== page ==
Duluth football coach undergoes complex heart surgery after going in for checkupWhen he exercised, Mark Nachtsheim tried to ignore the tightness he felt in his throat and the difficulty he had breathing. “I kind of worked through it for about a month and a half and finally decided I’d go see my doctor and say: This isn’t right,” Nachtsheim related. “And he agreed.”
By: John Lundy, Duluth News Tribune
When he exercised, Mark Nachtsheim tried to ignore the tightness he felt in his throat and the difficulty he had breathing.
At 47, the Gnesen Township man knew he was in good condition. He ran five miles four times a week. He lifted weights. A volunteer on the coaching staff of Duluth East High School’s football team for more than a decade, he was studying for a new career as a strength and conditioning specialist. He never smoked. His family had no history of heart disease. He had high cholesterol, but given his overall health his doctor didn’t see it as a major concern.
But that tightness didn’t let go.
“I kind of worked through it for about a month and a half and finally decided I’d go see my doctor and say: This isn’t right,” Nachtsheim related. “And he agreed.”
Routine tests — an EKG, chest X-ray and blood work — turned up nothing abnormal. But to be certain, his physician, Dr. John Ryden, also ordered a stress test.
Nachtsheim arrived at Essentia Health Heart & Vascular Center at 7 a.m. July 12 expecting nothing dramatic, perhaps a diagnosis of an upper respiratory illness. “I had been sick,” he said. “I thought I was just clinging on to an infection.”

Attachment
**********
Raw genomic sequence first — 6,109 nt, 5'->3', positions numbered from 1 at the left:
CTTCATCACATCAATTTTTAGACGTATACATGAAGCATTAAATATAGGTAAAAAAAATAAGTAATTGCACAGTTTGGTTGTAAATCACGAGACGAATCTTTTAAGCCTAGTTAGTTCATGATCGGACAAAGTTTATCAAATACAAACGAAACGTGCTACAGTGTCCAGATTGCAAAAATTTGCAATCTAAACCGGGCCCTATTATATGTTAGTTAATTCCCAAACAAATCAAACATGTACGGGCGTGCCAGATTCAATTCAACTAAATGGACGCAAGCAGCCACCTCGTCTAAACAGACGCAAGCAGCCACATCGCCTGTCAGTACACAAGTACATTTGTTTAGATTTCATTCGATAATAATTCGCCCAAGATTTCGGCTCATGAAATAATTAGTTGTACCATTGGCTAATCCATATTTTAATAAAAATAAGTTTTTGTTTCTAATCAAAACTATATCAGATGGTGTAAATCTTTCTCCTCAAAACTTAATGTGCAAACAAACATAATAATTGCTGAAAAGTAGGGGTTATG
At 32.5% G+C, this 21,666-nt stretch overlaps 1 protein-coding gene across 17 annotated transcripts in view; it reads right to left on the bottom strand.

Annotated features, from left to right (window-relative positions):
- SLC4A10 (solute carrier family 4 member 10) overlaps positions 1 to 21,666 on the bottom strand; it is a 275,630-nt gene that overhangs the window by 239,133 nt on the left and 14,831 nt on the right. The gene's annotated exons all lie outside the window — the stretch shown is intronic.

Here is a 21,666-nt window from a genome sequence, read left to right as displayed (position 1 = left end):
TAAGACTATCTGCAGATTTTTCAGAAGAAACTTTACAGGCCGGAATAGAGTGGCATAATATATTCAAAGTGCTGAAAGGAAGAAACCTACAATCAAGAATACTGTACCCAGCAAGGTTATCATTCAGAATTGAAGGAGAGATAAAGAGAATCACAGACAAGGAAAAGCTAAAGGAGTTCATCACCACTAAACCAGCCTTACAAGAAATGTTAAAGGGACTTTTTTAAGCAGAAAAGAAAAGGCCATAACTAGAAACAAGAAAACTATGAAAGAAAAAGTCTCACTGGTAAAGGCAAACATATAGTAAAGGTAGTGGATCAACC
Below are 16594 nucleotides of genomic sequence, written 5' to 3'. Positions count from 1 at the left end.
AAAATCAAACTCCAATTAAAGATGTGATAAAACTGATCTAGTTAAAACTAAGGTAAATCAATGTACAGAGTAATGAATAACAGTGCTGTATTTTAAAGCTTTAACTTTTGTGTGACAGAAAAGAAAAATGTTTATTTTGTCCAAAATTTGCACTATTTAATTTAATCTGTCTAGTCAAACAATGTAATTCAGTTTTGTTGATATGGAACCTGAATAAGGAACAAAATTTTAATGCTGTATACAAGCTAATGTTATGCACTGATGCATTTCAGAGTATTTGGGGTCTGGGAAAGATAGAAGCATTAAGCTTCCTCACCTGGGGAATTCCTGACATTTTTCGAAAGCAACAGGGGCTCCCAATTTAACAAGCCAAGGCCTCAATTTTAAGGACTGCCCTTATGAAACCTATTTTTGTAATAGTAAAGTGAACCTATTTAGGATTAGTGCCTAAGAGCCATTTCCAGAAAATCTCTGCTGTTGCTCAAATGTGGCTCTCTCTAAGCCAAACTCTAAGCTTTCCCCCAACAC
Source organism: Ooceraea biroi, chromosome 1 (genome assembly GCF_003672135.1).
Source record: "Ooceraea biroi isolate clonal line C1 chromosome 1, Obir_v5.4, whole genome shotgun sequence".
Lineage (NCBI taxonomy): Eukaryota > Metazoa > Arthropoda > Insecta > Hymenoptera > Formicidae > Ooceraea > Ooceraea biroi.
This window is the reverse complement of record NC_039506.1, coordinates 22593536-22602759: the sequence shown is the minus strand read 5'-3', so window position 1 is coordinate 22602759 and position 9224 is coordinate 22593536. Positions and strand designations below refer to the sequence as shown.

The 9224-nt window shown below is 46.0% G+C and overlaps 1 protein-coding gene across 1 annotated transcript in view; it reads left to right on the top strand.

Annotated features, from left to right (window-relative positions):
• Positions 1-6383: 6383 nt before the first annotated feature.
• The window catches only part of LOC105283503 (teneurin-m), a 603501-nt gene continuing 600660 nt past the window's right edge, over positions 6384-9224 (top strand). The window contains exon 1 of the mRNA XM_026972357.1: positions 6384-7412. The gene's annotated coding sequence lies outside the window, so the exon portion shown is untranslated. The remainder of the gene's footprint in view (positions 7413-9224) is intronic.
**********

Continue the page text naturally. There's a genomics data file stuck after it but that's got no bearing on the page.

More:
But after just three minutes, the technicians stopped the stress test. Nachtsheim was introduced to Dr. Nizar Saleh, a cardiologist, who told him he probably needed a stent or two but it wouldn’t be certain until his heart was open. Given a chance to have the surgery done that day, Nachtsheim took it.
When he came out of that surgery, Nachtsheim learned he needed much more than a stent. His arteries were blocked, and he needed a quadruple bypass.
Nachtsheim’s family had gathered. Remarried a year ago, he has two children and three stepchildren, ages 12 through 21, “My wife was crying and my daughter was crying her eyes out,” he said. “And I’m going, ‘Hey, let’s get this done with. It’s all right. Don’t worry about it.’”
That’s when Nachtsheim was introduced to Dr. Antonio Laudito, a well-traveled cardiothoracic surgeon who had begun his tenure with Essentia Health a week earlier.
Nachtsheim, who built the youth football program that feeds into East, said Laudito’s manner of talking with him and his family reminded him of the way a good coach inspires his team.
“I’ll never forget his words,” Nachtsheim said. “‘You’re not getting the jeans-and-T-shirt surgery. You’re getting the tuxedo surgery. This is going to be so great. They’re going to want to show it on CNN.’ He had me excited.”
Laudito, who like Nachtsheim is 47, said he uses the “tuxedo” analogy when he envisions a particularly challenging surgery. He would be performing his first operation in Duluth that night.
“Because of the age of the patient, at a dramatically young age with coronary disease, I felt that we could not compromise the quality of the outcome because of the time of the day,” said Laudito, whose voice carries the strong accent of his native Italy.